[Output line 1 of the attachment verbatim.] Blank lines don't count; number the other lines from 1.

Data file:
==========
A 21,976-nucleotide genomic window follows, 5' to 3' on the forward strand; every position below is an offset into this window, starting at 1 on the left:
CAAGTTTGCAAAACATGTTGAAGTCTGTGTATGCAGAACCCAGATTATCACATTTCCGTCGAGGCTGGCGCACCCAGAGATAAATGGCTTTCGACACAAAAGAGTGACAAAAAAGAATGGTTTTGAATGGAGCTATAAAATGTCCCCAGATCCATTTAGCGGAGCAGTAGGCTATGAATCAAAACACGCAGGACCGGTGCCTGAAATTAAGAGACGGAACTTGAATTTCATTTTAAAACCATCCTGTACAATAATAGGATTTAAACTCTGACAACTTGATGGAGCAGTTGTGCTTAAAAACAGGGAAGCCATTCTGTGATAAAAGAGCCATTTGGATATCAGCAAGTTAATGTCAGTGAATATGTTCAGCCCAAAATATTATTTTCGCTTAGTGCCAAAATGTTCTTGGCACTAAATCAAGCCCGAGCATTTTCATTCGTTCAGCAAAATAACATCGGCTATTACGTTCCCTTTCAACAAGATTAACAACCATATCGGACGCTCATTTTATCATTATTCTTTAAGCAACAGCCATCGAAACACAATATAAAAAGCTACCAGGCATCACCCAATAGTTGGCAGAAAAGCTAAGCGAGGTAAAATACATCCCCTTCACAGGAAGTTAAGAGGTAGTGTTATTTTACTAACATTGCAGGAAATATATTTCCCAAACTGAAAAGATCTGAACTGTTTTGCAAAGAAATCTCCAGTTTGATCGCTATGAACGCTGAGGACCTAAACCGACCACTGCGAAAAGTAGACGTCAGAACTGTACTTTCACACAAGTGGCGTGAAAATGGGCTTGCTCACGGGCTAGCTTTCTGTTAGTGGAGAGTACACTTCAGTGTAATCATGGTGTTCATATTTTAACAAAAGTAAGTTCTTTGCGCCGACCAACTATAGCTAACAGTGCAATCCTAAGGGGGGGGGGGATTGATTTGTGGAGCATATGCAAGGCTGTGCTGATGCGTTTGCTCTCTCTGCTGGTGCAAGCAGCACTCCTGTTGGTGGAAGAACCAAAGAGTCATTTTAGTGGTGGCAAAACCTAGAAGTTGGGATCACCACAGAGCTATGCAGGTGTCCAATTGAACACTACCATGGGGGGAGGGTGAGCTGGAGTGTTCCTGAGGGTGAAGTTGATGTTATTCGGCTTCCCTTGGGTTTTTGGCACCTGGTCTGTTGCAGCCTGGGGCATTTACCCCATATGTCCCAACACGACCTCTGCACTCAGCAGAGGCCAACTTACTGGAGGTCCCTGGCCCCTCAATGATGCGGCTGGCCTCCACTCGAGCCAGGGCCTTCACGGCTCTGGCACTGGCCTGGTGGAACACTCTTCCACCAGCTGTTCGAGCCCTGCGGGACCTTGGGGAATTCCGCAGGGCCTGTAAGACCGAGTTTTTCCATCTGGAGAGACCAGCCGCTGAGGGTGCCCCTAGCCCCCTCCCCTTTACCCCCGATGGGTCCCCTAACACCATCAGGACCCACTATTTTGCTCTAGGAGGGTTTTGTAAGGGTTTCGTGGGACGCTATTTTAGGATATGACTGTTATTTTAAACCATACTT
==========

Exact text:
A 21,976-nucleotide genomic window follows, 5' to 3' on the forward strand; every position below is an offset into this window, starting at 1 on the left: